Achieving Potential through Therapeutic Insight

By Kara Aiello
Raising a daughter who lives with a disability is far from easy. My parents did the best they could as most any parent would.  As a child, I was given safety and comfort when I lived through fractures and operations. I was protected from the bumps and bruises of life that could have done me great harm at that delicate period of my life.

That protection, so important then, didn’t always benefit me as I grew up. I became more physically strong not having fractures past the age of 11, but not emotionally strong.  However, a gift from my mother did send me on a journey of growth that has helped change my life in so many ways.  

Journey to Self-Empowerment

By Bethany Hoppe

All of my life I knew what I wanted to do.  And that was to help people.  Growing up with Spina Bifida, much of my playtime was spent pretending I was either a surgeon or a nurse.  My dolls and stuffed animals were my patients, with my mother’s living room as the hospital ward.  Back in the day of glass I.V. bottles, after some of my own hospital stays, nurses would send me home with a clean empty I.V. set without the needle for me to play with.  Raggedy Ann was usually the one hooked up.  From time to time, my favorite stuffed dolphin had a line of saline taped to her fin to revive her (little did I know then how apropos that was).  I was incredibly elaborate and detailed in my playtime.  It was real to me!

As I prepared to go to university, I was fortunate enough to qualify for OVR (Occupational Vocational Rehabilitation) support for my education; a government incentive to pay for an associates or bachelors degree education for people with disabilities.  Even though my high school grades were not the greatest, I knew that I could focus and learn.  I also knew that with my own lifetime of hospital experiences, I had unparalleled bedside manner, unwavering ethics, and a first hand understanding of the hospital experience from the other side of the bed rails. 

Decluttering Tips for the mobileWOMAN

by Wendy Crawford

The New Year is an exciting time, a fresh start to new beginnings, goals and plans, however it is difficult to begin the new chapter when your life is cluttered with objects from years passed. Since many of us live in cold climates and are stuck inside, why not make this a productive time to purge? After you go through these steps, you will feel surprisingly revitalized, energized and ready to tackle 2016! Now, take a deep breath and let’s do it!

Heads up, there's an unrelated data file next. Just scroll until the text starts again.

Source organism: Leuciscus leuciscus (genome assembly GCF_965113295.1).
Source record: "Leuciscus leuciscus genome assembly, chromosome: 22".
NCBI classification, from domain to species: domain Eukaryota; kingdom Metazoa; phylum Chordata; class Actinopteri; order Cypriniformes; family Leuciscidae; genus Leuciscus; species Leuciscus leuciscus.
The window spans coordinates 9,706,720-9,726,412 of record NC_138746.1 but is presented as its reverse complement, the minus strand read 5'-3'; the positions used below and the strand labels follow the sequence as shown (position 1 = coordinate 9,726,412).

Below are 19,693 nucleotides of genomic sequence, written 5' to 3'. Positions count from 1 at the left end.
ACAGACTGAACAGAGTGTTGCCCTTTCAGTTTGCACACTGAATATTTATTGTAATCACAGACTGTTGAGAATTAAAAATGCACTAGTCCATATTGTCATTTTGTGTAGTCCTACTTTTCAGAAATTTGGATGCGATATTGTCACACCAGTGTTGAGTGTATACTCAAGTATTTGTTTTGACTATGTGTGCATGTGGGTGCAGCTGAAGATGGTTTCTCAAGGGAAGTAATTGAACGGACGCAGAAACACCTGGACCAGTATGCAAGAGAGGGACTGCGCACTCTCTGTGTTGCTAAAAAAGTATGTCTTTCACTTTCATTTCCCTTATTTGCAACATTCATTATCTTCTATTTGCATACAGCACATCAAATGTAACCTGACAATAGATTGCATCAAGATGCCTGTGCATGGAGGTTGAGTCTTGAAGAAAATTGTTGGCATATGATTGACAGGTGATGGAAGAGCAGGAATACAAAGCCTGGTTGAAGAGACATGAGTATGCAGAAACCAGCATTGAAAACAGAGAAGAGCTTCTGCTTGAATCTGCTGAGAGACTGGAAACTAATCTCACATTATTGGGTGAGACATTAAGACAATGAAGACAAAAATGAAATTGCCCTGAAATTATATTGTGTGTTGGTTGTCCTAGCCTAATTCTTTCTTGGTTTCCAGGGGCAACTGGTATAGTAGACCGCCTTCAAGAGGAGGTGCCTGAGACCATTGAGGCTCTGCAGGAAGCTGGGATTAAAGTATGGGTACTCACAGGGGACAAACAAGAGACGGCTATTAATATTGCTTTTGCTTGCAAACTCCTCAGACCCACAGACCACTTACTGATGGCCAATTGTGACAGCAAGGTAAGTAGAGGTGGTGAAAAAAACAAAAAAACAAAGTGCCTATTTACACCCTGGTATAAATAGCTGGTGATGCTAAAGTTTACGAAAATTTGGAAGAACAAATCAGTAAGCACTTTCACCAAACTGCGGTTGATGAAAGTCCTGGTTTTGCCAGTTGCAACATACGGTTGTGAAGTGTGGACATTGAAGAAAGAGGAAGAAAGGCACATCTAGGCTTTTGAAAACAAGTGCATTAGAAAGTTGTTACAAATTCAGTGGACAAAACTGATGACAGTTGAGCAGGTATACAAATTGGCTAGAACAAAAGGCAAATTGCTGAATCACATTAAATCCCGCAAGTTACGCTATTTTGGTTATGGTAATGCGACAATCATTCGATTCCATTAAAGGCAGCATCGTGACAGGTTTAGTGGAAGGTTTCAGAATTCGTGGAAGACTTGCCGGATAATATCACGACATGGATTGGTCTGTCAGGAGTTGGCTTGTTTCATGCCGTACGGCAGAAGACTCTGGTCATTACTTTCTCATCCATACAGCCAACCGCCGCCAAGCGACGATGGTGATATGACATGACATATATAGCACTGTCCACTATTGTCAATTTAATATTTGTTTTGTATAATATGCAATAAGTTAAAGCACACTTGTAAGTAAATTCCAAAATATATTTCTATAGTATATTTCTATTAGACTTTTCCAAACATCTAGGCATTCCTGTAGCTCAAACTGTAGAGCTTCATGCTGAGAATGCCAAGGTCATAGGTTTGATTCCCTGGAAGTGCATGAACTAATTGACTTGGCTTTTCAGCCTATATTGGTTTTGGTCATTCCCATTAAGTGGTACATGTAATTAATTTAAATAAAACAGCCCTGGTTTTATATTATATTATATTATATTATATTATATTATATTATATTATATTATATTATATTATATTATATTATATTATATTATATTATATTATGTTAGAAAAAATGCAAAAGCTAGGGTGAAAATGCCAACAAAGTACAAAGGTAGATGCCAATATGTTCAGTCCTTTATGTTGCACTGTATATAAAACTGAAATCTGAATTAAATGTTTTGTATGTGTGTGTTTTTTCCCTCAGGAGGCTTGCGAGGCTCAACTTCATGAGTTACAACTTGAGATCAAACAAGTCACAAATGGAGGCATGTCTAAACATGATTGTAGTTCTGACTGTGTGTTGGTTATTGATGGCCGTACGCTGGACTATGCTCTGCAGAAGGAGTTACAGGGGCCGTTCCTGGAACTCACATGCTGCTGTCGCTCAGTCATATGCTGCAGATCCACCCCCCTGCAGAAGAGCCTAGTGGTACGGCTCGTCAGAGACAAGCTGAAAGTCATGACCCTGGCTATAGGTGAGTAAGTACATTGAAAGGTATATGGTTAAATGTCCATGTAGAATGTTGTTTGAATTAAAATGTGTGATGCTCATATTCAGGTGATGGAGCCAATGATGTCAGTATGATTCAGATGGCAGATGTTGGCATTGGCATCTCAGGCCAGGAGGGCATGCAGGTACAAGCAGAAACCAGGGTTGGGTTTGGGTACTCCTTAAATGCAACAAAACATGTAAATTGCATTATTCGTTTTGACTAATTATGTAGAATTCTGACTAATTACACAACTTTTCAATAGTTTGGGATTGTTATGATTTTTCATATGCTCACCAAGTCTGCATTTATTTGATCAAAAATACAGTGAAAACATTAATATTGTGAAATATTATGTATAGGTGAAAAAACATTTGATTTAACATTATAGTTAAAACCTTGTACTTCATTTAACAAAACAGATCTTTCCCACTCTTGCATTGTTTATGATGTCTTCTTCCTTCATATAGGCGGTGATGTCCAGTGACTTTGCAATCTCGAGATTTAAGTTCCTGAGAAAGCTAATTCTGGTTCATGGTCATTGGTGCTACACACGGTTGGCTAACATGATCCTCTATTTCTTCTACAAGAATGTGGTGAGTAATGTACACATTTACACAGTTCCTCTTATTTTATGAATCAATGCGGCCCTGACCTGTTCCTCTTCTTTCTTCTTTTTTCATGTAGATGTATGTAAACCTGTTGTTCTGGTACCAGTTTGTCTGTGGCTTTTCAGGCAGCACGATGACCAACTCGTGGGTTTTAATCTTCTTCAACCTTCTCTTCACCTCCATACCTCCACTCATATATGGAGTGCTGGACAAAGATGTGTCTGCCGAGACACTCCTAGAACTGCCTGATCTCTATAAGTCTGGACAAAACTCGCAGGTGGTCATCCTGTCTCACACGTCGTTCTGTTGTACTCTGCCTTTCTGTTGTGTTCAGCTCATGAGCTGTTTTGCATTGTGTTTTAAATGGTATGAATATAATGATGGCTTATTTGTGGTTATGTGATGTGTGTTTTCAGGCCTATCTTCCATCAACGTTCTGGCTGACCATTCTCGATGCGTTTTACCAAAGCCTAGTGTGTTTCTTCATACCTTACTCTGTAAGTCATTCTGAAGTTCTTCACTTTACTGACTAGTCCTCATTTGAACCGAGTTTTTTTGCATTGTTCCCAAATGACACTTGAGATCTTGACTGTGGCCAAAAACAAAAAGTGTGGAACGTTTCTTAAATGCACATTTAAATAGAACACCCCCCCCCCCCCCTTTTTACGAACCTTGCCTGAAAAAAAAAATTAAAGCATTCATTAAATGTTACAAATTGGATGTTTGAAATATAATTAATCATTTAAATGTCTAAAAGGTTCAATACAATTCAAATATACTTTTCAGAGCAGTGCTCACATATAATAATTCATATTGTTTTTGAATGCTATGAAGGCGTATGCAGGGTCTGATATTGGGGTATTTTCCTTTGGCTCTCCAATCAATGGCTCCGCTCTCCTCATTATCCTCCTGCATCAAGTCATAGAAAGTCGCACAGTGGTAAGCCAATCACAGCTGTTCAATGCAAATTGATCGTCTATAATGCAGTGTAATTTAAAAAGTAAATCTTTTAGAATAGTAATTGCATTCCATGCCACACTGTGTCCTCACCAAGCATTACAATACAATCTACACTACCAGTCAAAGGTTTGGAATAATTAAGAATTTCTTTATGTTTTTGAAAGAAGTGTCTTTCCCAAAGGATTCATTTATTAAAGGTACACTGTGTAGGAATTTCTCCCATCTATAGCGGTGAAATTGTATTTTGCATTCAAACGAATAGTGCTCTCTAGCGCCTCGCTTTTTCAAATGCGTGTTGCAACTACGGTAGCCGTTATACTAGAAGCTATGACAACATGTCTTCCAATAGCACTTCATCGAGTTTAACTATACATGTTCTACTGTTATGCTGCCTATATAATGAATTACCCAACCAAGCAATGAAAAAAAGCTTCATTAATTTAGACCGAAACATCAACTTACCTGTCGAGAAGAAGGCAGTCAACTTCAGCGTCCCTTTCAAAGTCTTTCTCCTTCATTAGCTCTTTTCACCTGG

1. Medication:
When you open your medicine cabinet, do prescription bottles tumble out and fall onto the counter and into your sink? If so, it is probably a sign that you need to sort through your medication. Any important medication should not be used passed the expiration date. First, remove labels off the bottles or scratch out all personal information.
The Environmental Protection Agency (EPA) advises against flushing medication down the toilet and to crush medication and mix with coffee grounds, kitty litter, baking soda or a substance that will absorb them. Then place the mixture in a sealable bag or bottle with a screw on lid and throw in trash. Another option is to take advantage of community drug take-back programs that allow the public to bring unused drugs to a central location for proper disposal. Call your city or county government’s household trash and recycling service or check with your pharmacy to see if a take-back program is available in your community.

Discover Freedom through "Advanced Freedom" - Accessible Swimsuits for All Abilities!

By Louise Sertsis
I'm just shy of my fortieth birthday and ready to fully engage myself in becoming a contributing member of society. For years, I was a hermit in my home, believing that activities did not include disabled people like myself. I've had Multiple Sclerosis for eighteen years and need to use a wheelchair for mobility. It took many years to accept my situation. I was full of resentment and self-pity. I was unable to look at life as a gift, and in my own stubbornness, chose to shut myself off to society. This only brought more pain and suffering. I was in a vicious circle that just exacerbated my symptoms, adding to my mental anguish and further isolation from the world.

Through my very turbulent symptoms with MS, I've had two major procedures to alter the course of my disease:  A bone marrow transplant to halt the progression of MS, and CCSVI that opened narrowed veins that are typical in people with this monster of a disease. I really am thankful to have had these procedures, as I was progressing at an accelerated rate. It was a long recovery, however now I feel reborn and energized for life!